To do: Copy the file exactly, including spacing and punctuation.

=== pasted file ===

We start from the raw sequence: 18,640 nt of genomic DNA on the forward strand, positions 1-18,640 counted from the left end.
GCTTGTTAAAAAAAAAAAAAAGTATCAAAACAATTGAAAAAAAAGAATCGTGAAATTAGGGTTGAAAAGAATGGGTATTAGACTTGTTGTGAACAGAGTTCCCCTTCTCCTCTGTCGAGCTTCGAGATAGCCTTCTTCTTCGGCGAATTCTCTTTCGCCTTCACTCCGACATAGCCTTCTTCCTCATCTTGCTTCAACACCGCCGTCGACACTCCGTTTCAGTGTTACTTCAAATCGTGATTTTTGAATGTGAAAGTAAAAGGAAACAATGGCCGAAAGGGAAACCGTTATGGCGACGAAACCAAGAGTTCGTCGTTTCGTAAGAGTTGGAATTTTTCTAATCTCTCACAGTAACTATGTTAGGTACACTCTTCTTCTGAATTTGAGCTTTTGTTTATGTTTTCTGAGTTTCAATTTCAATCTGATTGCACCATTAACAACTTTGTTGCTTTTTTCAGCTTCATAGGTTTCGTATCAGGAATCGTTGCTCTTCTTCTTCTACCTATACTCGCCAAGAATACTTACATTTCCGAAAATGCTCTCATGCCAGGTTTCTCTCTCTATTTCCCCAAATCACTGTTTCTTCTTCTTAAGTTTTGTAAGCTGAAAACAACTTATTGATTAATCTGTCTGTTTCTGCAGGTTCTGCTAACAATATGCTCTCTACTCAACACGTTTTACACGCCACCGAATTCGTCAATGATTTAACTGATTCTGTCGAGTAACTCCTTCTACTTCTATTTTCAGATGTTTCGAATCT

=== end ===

We start from the raw sequence: 18,640 nt of genomic DNA on the forward strand, positions 1-18,640 counted from the left end.
GCTTGTTAAAAAAAAAAAAAAGTATCAAAACAATTGAAAAAAAAGAATCGTGAAATTAGGGTTGAAAAGAATGGGTATTAGACTTGTTGTGAACAGAGTTCCCCTTCTCCTCTGTCGAGCTTCGAGATAGCCTTCTTCTTCGGCGAATTCTCTTTCGCCTTCACTCCGACATAGCCTTCTTCCTCATCTTGCTTCAACACCGCCGTCGACACTCCGTTTCAGTGTTACTTCAAATCGTGATTTTTGAATGTGAAAGTAAAAGGAAACAATGGCCGAAAGGGAAACCGTTATGGCGACGAAACCAAGAGTTCGTCGTTTCGTAAGAGTTGGAATTTTTCTAATCTCTCACAGTAACTATGTTAGGTACACTCTTCTTCTGAATTTGAGCTTTTGTTTATGTTTTCTGAGTTTCAATTTCAATCTGATTGCACCATTAACAACTTTGTTGCTTTTTTCAGCTTCATAGGTTTCGTATCAGGAATCGTTGCTCTTCTTCTTCTACCTATACTCGCCAAGAATACTTACATTTCCGAAAATGCTCTCATGCCAGGTTTCTCTCTCTATTTCCCCAAATCACTGTTTCTTCTTCTTAAGTTTTGTAAGCTGAAAACAACTTATTGATTAATCTGTCTGTTTCTGCAGGTTCTGCTAACAATATGCTCTCTACTCAACACGTTTTACACGCCACCGAATTCGTCAATGATTTAACTGATTCTGTCGAGTAACTCCTTCTACTTCTATTTTCAGATGTTTCGAATCT